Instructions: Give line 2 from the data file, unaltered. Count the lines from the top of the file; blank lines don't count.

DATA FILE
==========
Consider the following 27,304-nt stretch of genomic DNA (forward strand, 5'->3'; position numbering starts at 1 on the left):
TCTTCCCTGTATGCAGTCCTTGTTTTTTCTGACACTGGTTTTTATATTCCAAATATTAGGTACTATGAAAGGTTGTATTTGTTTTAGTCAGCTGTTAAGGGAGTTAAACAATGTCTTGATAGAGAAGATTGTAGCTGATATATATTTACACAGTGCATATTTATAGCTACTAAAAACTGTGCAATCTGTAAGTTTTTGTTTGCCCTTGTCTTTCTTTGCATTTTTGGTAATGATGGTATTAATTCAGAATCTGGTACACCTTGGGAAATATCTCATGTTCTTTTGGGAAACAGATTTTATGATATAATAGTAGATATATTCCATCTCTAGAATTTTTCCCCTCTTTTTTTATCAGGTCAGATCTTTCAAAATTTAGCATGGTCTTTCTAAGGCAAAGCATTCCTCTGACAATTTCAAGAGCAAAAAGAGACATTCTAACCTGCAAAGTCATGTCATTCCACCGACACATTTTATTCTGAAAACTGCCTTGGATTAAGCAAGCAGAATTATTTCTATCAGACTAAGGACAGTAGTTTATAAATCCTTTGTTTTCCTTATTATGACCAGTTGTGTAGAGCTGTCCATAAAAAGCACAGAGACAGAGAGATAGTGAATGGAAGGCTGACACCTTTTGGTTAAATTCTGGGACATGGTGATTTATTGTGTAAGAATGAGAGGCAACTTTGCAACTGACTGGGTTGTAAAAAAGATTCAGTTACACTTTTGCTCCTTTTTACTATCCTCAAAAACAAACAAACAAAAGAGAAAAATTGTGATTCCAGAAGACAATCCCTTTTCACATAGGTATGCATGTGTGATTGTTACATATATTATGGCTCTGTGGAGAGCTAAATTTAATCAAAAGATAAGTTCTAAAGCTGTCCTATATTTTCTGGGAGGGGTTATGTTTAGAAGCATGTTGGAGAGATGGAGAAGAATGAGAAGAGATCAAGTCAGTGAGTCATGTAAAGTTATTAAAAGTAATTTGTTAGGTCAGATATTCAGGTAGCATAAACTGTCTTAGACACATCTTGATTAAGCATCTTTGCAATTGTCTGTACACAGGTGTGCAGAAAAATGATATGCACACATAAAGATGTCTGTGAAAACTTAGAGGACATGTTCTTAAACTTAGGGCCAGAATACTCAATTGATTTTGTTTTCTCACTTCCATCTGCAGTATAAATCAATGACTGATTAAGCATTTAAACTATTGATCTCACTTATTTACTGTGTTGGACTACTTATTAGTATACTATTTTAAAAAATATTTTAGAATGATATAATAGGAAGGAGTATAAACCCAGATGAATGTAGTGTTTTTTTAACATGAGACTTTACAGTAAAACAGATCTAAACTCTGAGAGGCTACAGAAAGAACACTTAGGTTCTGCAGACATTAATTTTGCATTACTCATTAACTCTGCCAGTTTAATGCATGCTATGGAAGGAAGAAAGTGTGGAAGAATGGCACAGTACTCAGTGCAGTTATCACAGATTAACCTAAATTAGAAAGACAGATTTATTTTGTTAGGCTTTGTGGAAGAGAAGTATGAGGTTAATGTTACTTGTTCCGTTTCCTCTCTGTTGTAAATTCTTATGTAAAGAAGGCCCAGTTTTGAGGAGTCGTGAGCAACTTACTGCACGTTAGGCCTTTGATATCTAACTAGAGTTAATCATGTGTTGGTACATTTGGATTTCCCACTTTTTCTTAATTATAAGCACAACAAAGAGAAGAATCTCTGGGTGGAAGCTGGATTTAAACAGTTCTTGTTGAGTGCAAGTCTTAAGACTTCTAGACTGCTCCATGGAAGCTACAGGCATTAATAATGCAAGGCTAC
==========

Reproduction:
TCTTCCCTGTATGCAGTCCTTGTTTTTTCTGACACTGGTTTTTATATTCCAAATATTAGGTACTATGAAAGGTTGTATTTGTTTTAGTCAGCTGTTAAGGGAGTTAAACAATGTCTTGATAGAGAAGATTGTAGCTGATATATATTTACACAGTGCATATTTATAGCTACTAAAAACTGTGCAATCTGTAAGTTTTTGTTTGCCCTTGTCTTTCTTTGCATTTTTGGTAATGATGGTATTAATTCAGAATCTGGTACACCTTGGGAAATATCTCATGTTCTTTTGGGAAACAGATTTTATGATATAATAGTAGATATATTCCATCTCTAGAATTTTTCCCCTCTTTTTTTATCAGGTCAGATCTTTCAAAATTTAGCATGGTCTTTCTAAGGCAAAGCATTCCTCTGACAATTTCAAGAGCAAAAAGAGACATTCTAACCTGCAAAGTCATGTCATTCCACCGACACATTTTATTCTGAAAACTGCCTTGGATTAAGCAAGCAGAATTATTTCTATCAGACTAAGGACAGTAGTTTATAAATCCTTTGTTTTCCTTATTATGACCAGTTGTGTAGAGCTGTCCATAAAAAGCACAGAGACAGAGAGATAGTGAATGGAAGGCTGACACCTTTTGGTTAAATTCTGGGACATGGTGATTTATTGTGTAAGAATGAGAGGCAACTTTGCAACTGACTGGGTTGTAAAAAAGATTCAGTTACACTTTTGCTCCTTTTTACTATCCTCAAAAACAAACAAACAAAAGAGAAAAATTGTGATTCCAGAAGACAATCCCTTTTCACATAGGTATGCATGTGTGATTGTTACATATATTATGGCTCTGTGGAGAGCTAAATTTAATCAAAAGATAAGTTCTAAAGCTGTCCTATATTTTCTGGGAGGGGTTATGTTTAGAAGCATGTTGGAGAGATGGAGAAGAATGAGAAGAGATCAAGTCAGTGAGTCATGTAAAGTTATTAAAAGTAATTTGTTAGGTCAGATATTCAGGTAGCATAAACTGTCTTAGACACATCTTGATTAAGCATCTTTGCAATTGTCTGTACACAGGTGTGCAGAAAAATGATATGCACACATAAAGATGTCTGTGAAAACTTAGAGGACATGTTCTTAAACTTAGGGCCAGAATACTCAATTGATTTTGTTTTCTCACTTCCATCTGCAGTATAAATCAATGACTGATTAAGCATTTAAACTATTGATCTCACTTATTTACTGTGTTGGACTACTTATTAGTATACTATTTTAAAAAATATTTTAGAATGATATAATAGGAAGGAGTATAAACCCAGATGAATGTAGTGTTTTTTTAACATGAGACTTTACAGTAAAACAGATCTAAACTCTGAGAGGCTACAGAAAGAACACTTAGGTTCTGCAGACATTAATTTTGCATTACTCATTAACTCTGCCAGTTTAATGCATGCTATGGAAGGAAGAAAGTGTGGAAGAATGGCACAGTACTCAGTGCAGTTATCACAGATTAACCTAAATTAGAAAGACAGATTTATTTTGTTAGGCTTTGTGGAAGAGAAGTATGAGGTTAATGTTACTTGTTCCGTTTCCTCTCTGTTGTAAATTCTTATGTAAAGAAGGCCCAGTTTTGAGGAGTCGTGAGCAACTTACTGCACGTTAGGCCTTTGATATCTAACTAGAGTTAATCATGTGTTGGTACATTTGGATTTCCCACTTTTTCTTAATTATAAGCACAACAAAGAGAAGAATCTCTGGGTGGAAGCTGGATTTAAACAGTTCTTGTTGAGTGCAAGTCTTAAGACTTCTAGACTGCTCCATGGAAGCTACAGGCATTAATAATGCAAGGCTAC